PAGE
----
Some of the men who were the “thieves” at the waters of Sebus are in the group of people called to the king’s chamber. This suggests that they were both near, and entitled to information about the king. In Mesoamerican terms, this places them among the elite in the society, and probably of a different lineage than the king.
The close proximity of men who had caused such disruption for the king suggests that they had to have been known, and that the king was required to tolerate their actions. Rather than simple thieves, they are probably a rival elite lineage, attempting to weaken the rule of the king. While there isn’t much information, and the only explicit information given is that of Mormon interjecting the idea that these Lamanites are thieves like any other, the rest of the text belies Mormon’s conclusion.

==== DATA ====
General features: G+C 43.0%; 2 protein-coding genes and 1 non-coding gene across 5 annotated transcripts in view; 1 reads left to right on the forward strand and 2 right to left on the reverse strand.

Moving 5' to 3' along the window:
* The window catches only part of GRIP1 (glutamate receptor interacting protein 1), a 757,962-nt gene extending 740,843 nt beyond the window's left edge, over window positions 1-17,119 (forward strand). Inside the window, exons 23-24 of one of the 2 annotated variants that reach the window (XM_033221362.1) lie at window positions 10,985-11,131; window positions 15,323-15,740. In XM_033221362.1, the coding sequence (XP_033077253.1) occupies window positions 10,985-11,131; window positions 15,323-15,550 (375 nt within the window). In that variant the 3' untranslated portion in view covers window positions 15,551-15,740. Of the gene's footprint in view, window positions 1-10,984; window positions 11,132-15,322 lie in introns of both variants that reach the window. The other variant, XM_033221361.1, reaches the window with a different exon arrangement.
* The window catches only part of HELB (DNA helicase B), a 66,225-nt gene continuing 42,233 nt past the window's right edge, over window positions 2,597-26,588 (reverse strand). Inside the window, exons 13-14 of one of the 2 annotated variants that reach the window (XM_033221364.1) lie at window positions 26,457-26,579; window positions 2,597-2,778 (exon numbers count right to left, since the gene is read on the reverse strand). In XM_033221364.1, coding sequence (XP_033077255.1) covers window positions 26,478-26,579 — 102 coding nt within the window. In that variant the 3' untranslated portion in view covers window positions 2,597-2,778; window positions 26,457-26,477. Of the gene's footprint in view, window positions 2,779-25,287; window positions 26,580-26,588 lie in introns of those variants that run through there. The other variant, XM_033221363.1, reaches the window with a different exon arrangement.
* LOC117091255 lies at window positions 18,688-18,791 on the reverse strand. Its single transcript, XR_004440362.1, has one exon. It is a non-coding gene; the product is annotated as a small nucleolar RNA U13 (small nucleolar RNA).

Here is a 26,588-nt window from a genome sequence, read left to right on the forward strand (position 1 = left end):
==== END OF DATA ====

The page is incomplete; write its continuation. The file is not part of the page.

The fact that these men would be so soon called to the bedchamber of the king suggests that they were known. The servants who had been executed were only executed after their return, giving them ample time to identify their assailants. The only plausible situation which meets these requirements is a rival elite lineage that the king cannot censure for political reasons. As Mormon would be oblivious to those internal politics, he essentially makes up a reason.